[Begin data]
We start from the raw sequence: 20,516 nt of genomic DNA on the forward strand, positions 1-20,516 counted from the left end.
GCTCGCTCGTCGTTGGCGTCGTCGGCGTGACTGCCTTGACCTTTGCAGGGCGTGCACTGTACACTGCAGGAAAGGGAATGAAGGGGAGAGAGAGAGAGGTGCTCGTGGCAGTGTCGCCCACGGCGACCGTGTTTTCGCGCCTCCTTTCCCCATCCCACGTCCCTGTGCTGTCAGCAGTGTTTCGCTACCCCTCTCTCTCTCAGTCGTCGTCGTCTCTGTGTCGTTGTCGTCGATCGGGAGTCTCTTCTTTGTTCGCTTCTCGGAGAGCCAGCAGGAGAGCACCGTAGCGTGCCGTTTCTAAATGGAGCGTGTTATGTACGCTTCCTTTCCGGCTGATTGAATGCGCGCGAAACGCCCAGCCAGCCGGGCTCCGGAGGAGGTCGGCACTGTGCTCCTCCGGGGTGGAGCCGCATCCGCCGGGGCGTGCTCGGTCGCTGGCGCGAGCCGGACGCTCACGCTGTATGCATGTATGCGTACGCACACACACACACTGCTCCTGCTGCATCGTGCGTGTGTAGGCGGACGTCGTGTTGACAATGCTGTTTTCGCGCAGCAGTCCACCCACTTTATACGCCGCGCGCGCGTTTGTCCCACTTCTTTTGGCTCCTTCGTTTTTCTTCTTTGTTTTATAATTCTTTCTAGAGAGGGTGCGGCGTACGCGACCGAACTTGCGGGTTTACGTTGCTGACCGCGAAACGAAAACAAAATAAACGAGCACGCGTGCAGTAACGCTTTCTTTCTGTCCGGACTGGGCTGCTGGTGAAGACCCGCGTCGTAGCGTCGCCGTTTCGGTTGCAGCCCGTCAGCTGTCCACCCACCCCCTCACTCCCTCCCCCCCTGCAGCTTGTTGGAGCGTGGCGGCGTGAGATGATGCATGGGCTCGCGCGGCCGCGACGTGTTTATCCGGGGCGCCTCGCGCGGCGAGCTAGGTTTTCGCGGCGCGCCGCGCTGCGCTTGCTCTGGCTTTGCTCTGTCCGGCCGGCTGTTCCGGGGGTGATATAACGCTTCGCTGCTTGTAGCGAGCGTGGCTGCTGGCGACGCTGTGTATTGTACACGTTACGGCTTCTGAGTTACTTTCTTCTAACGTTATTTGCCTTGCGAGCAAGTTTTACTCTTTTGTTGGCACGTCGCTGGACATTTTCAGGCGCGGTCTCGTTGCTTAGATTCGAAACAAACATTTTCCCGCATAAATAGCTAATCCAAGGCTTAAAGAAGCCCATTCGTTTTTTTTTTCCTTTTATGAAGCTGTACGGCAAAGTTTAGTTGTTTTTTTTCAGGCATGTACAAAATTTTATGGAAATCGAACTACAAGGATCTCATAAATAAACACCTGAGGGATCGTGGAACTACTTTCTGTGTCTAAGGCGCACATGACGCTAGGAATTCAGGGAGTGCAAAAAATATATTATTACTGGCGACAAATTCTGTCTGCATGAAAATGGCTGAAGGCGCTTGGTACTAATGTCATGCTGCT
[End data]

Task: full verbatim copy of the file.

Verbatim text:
We start from the raw sequence: 20,516 nt of genomic DNA on the forward strand, positions 1-20,516 counted from the left end.
GCTCGCTCGTCGTTGGCGTCGTCGGCGTGACTGCCTTGACCTTTGCAGGGCGTGCACTGTACACTGCAGGAAAGGGAATGAAGGGGAGAGAGAGAGAGGTGCTCGTGGCAGTGTCGCCCACGGCGACCGTGTTTTCGCGCCTCCTTTCCCCATCCCACGTCCCTGTGCTGTCAGCAGTGTTTCGCTACCCCTCTCTCTCTCAGTCGTCGTCGTCTCTGTGTCGTTGTCGTCGATCGGGAGTCTCTTCTTTGTTCGCTTCTCGGAGAGCCAGCAGGAGAGCACCGTAGCGTGCCGTTTCTAAATGGAGCGTGTTATGTACGCTTCCTTTCCGGCTGATTGAATGCGCGCGAAACGCCCAGCCAGCCGGGCTCCGGAGGAGGTCGGCACTGTGCTCCTCCGGGGTGGAGCCGCATCCGCCGGGGCGTGCTCGGTCGCTGGCGCGAGCCGGACGCTCACGCTGTATGCATGTATGCGTACGCACACACACACACTGCTCCTGCTGCATCGTGCGTGTGTAGGCGGACGTCGTGTTGACAATGCTGTTTTCGCGCAGCAGTCCACCCACTTTATACGCCGCGCGCGCGTTTGTCCCACTTCTTTTGGCTCCTTCGTTTTTCTTCTTTGTTTTATAATTCTTTCTAGAGAGGGTGCGGCGTACGCGACCGAACTTGCGGGTTTACGTTGCTGACCGCGAAACGAAAACAAAATAAACGAGCACGCGTGCAGTAACGCTTTCTTTCTGTCCGGACTGGGCTGCTGGTGAAGACCCGCGTCGTAGCGTCGCCGTTTCGGTTGCAGCCCGTCAGCTGTCCACCCACCCCCTCACTCCCTCCCCCCCTGCAGCTTGTTGGAGCGTGGCGGCGTGAGATGATGCATGGGCTCGCGCGGCCGCGACGTGTTTATCCGGGGCGCCTCGCGCGGCGAGCTAGGTTTTCGCGGCGCGCCGCGCTGCGCTTGCTCTGGCTTTGCTCTGTCCGGCCGGCTGTTCCGGGGGTGATATAACGCTTCGCTGCTTGTAGCGAGCGTGGCTGCTGGCGACGCTGTGTATTGTACACGTTACGGCTTCTGAGTTACTTTCTTCTAACGTTATTTGCCTTGCGAGCAAGTTTTACTCTTTTGTTGGCACGTCGCTGGACATTTTCAGGCGCGGTCTCGTTGCTTAGATTCGAAACAAACATTTTCCCGCATAAATAGCTAATCCAAGGCTTAAAGAAGCCCATTCGTTTTTTTTTTCCTTTTATGAAGCTGTACGGCAAAGTTTAGTTGTTTTTTTTCAGGCATGTACAAAATTTTATGGAAATCGAACTACAAGGATCTCATAAATAAACACCTGAGGGATCGTGGAACTACTTTCTGTGTCTAAGGCGCACATGACGCTAGGAATTCAGGGAGTGCAAAAAATATATTATTACTGGCGACAAATTCTGTCTGCATGAAAATGGCTGAAGGCGCTTGGTACTAATGTCATGCTGCT